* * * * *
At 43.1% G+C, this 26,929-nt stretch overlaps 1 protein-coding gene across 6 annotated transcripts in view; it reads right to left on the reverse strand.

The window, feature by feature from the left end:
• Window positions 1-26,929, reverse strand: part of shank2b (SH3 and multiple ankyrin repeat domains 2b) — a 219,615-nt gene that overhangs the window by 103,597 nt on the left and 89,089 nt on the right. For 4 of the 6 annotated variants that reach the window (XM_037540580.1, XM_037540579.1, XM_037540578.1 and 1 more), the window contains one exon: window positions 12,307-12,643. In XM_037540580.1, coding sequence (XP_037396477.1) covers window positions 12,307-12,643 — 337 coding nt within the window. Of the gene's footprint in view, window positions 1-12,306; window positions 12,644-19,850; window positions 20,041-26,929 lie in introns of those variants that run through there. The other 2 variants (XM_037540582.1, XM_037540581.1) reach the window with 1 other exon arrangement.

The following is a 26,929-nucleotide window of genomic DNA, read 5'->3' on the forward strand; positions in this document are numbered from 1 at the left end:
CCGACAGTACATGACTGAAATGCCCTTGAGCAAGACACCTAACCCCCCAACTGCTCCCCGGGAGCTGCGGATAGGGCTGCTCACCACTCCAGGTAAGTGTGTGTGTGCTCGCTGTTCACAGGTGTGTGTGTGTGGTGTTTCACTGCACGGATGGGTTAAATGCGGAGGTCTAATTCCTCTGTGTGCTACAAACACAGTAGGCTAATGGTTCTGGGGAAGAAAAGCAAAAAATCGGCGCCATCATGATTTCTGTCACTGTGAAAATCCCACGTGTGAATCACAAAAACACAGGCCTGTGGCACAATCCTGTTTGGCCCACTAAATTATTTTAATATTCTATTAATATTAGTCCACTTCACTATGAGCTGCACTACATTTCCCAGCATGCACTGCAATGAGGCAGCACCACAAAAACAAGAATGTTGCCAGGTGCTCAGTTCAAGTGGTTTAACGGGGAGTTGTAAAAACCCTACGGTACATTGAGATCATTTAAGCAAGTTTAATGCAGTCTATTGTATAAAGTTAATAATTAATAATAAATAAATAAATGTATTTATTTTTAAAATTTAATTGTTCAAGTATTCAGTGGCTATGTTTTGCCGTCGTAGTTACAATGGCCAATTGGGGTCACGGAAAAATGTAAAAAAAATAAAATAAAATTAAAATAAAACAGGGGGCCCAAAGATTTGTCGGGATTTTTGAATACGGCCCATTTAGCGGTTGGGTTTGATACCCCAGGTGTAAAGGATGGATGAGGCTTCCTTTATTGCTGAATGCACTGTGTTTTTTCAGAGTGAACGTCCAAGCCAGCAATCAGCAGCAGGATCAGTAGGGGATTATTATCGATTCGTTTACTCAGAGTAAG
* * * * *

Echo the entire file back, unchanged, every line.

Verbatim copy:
At 43.1% G+C, this 26,929-nt stretch overlaps 1 protein-coding gene across 6 annotated transcripts in view; it reads right to left on the reverse strand.

The window, feature by feature from the left end:
• Window positions 1-26,929, reverse strand: part of shank2b (SH3 and multiple ankyrin repeat domains 2b) — a 219,615-nt gene that overhangs the window by 103,597 nt on the left and 89,089 nt on the right. For 4 of the 6 annotated variants that reach the window (XM_037540580.1, XM_037540579.1, XM_037540578.1 and 1 more), the window contains one exon: window positions 12,307-12,643. In XM_037540580.1, coding sequence (XP_037396477.1) covers window positions 12,307-12,643 — 337 coding nt within the window. Of the gene's footprint in view, window positions 1-12,306; window positions 12,644-19,850; window positions 20,041-26,929 lie in introns of those variants that run through there. The other 2 variants (XM_037540582.1, XM_037540581.1) reach the window with 1 other exon arrangement.

The following is a 26,929-nucleotide window of genomic DNA, read 5'->3' on the forward strand; positions in this document are numbered from 1 at the left end:
CCGACAGTACATGACTGAAATGCCCTTGAGCAAGACACCTAACCCCCCAACTGCTCCCCGGGAGCTGCGGATAGGGCTGCTCACCACTCCAGGTAAGTGTGTGTGTGCTCGCTGTTCACAGGTGTGTGTGTGTGGTGTTTCACTGCACGGATGGGTTAAATGCGGAGGTCTAATTCCTCTGTGTGCTACAAACACAGTAGGCTAATGGTTCTGGGGAAGAAAAGCAAAAAATCGGCGCCATCATGATTTCTGTCACTGTGAAAATCCCACGTGTGAATCACAAAAACACAGGCCTGTGGCACAATCCTGTTTGGCCCACTAAATTATTTTAATATTCTATTAATATTAGTCCACTTCACTATGAGCTGCACTACATTTCCCAGCATGCACTGCAATGAGGCAGCACCACAAAAACAAGAATGTTGCCAGGTGCTCAGTTCAAGTGGTTTAACGGGGAGTTGTAAAAACCCTACGGTACATTGAGATCATTTAAGCAAGTTTAATGCAGTCTATTGTATAAAGTTAATAATTAATAATAAATAAATAAATGTATTTATTTTTAAAATTTAATTGTTCAAGTATTCAGTGGCTATGTTTTGCCGTCGTAGTTACAATGGCCAATTGGGGTCACGGAAAAATGTAAAAAAAATAAAATAAAATTAAAATAAAACAGGGGGCCCAAAGATTTGTCGGGATTTTTGAATACGGCCCATTTAGCGGTTGGGTTTGATACCCCAGGTGTAAAGGATGGATGAGGCTTCCTTTATTGCTGAATGCACTGTGTTTTTTCAGAGTGAACGTCCAAGCCAGCAATCAGCAGCAGGATCAGTAGGGGATTATTATCGATTCGTTTACTCAGAGTAAG